Subrogee

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Subrogee

A party to which a claim or legal right of another party is transferred. This is often associated with the transfer of the right to be repaid for a debt from one person to another. That is, a creditor can give or sell his/her right to a debt to some third party. In this case, the third party is the subrogee. See also: Forfaiting, Subrogor.
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(164) In order to enforce a right in equitable subrogation the subrogee does not necessarily have to communicate with the subrogor or have the opportunity to control any claim the subrogor is pursuing or could pursue.
There is, however, a subset of subrogation rights that involve either the actual control or potential control of the subrogor's tort claims by the subrogee. These are subrogation rights that arise through first-party insurance contracts.
A few of the distinctions are: subrogation secures contribution and indemnity, whereas assignment transfers the entire claim; the consideration in subrogation moves from subrogor to subrogee, whereas in an assignment the consideration flows from assignee to assignor; assignment contemplates the assignee being a volunteer, whereas subrogation rests on a contractual duty to pay; assignment normally covers but a single claim, whereas subrogation may include a number of claims over a specific period of time; subrogation entails a substitution, whereas assignment is an outright transfer.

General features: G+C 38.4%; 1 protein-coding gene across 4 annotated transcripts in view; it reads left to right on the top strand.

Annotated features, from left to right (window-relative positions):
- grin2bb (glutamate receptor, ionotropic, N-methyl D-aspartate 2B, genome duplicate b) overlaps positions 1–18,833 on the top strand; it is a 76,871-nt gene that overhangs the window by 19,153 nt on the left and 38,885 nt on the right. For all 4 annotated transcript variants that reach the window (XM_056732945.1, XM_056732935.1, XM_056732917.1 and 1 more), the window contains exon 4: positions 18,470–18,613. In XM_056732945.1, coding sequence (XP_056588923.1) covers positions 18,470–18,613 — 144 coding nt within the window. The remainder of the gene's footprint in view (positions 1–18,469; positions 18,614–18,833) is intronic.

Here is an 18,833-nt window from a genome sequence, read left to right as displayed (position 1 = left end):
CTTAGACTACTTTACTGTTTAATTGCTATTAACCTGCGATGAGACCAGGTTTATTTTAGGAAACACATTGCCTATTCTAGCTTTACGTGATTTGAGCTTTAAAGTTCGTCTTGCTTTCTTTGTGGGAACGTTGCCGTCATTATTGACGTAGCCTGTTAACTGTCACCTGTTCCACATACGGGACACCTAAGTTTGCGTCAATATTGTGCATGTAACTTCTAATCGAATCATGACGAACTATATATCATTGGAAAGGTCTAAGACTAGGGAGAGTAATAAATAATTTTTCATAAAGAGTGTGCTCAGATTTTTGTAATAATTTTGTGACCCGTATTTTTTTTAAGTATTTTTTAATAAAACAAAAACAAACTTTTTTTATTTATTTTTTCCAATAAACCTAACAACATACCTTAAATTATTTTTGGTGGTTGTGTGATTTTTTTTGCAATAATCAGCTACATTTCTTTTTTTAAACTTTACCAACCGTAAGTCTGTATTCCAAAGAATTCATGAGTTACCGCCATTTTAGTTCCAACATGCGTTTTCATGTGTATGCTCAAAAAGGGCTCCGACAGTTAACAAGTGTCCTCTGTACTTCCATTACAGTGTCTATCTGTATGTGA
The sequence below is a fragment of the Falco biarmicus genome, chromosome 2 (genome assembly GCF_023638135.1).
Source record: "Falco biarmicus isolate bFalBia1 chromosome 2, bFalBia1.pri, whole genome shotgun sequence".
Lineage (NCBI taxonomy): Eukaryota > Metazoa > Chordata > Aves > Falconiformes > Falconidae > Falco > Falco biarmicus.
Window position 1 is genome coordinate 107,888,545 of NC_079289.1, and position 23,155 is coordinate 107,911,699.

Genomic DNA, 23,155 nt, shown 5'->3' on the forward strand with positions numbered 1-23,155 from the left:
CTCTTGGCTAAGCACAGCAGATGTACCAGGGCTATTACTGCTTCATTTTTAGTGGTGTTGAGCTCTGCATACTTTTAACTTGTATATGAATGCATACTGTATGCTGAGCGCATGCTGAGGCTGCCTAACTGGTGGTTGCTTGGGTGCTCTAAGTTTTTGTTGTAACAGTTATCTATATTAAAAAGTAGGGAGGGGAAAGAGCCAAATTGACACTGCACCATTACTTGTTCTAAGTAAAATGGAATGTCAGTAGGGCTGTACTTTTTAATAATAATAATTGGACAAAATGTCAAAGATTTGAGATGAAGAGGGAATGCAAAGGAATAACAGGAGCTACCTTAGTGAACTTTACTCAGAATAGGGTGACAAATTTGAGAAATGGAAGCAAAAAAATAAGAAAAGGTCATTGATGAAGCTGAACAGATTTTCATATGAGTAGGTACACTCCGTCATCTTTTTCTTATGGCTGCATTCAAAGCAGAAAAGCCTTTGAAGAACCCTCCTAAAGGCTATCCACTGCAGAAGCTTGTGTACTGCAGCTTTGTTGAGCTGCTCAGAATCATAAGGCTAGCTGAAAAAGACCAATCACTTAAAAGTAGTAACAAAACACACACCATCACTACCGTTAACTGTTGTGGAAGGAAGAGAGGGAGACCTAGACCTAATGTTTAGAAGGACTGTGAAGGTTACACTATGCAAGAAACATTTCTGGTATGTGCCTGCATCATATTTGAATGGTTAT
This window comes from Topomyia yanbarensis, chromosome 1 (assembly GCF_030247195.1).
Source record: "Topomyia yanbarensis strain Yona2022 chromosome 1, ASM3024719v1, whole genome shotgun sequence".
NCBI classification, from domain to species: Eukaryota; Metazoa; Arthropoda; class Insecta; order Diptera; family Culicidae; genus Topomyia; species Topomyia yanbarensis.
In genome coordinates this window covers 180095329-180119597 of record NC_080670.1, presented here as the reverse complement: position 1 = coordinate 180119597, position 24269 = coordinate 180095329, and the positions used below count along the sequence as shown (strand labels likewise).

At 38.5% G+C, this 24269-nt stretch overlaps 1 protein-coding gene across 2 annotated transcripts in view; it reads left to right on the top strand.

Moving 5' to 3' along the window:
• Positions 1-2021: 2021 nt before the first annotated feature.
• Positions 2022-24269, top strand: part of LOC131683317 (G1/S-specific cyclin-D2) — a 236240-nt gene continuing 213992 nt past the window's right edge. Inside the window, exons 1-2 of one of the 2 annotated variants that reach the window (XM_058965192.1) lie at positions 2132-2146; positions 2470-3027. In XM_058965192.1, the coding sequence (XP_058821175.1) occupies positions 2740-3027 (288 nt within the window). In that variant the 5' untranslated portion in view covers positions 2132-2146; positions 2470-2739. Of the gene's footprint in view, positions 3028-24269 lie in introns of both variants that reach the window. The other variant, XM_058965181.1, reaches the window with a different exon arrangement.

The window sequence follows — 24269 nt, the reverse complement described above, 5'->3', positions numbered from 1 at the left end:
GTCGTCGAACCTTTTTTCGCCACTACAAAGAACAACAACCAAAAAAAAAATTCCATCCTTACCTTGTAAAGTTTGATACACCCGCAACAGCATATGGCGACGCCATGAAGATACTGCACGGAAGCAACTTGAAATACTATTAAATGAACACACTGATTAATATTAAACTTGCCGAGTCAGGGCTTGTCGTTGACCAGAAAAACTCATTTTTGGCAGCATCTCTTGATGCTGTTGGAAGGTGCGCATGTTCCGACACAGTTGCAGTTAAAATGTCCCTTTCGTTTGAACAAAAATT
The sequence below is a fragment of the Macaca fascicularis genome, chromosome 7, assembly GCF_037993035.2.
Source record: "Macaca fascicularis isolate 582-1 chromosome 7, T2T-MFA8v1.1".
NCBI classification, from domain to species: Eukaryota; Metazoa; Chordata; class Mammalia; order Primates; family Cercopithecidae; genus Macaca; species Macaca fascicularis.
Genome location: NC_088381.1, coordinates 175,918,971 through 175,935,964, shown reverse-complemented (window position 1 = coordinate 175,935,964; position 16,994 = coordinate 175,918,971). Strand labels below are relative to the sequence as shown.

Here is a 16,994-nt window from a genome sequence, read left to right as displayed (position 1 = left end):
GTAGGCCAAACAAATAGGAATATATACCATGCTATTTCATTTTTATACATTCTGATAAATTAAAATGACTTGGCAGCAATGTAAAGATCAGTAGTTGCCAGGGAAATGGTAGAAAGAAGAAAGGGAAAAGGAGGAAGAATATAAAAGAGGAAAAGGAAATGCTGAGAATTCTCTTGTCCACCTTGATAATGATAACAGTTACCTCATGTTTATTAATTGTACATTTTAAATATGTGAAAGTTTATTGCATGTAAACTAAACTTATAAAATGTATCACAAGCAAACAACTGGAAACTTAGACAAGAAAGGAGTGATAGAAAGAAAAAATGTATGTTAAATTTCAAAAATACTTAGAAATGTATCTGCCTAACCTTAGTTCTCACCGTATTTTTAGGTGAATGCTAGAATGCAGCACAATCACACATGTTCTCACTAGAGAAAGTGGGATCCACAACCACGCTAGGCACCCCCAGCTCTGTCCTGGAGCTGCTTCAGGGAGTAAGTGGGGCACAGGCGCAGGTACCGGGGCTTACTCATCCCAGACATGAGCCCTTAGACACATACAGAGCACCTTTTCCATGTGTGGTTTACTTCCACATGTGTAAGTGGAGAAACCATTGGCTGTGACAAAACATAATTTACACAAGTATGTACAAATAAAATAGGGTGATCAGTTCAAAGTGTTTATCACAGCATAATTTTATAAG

I, therefore, feel that once a vessel reaches the port with the cargo and delivery order is issued by the ship agent the actual identity of the carrier becomes irrelevant in so far as the Consignee/ Subrogee is concerned.
The court reasoned that the principle of subrogation is limited where the insurer seeks a claim in subrogation against its own insured; the anti-subrogation rule -- that an insurer cannot be a subrogee against its insured on the very claim for which the insured was covered -- seeks to avoid conflicts of interest that would undercut the insurer's incentive to vigorously defend its insured's claims.
If the responsible parties can be put on notice before the destruction of the fire scene, the subrogee will not be put in the position of defending whether destruction of the fire scene was within its control or contained relevant evidence.
The subrogee should entrust the evidence only to those who appreciate the significance of the materials.
No matter whether a jurisdiction recognizes the distinction between design and manufacturing defects, the subrogee is always well advised in preserving as much as reasonably possible.
However, the Ninth Circuit disagreed, distinguishing Atlantic on the basis that the case concerned a private party that had "itself incurred cleanup costs." (53) Instead, the Ninth Circuit held that "simply stepping into the shoes of the insured via reimbursement" does not render a subrogee liable for response costs.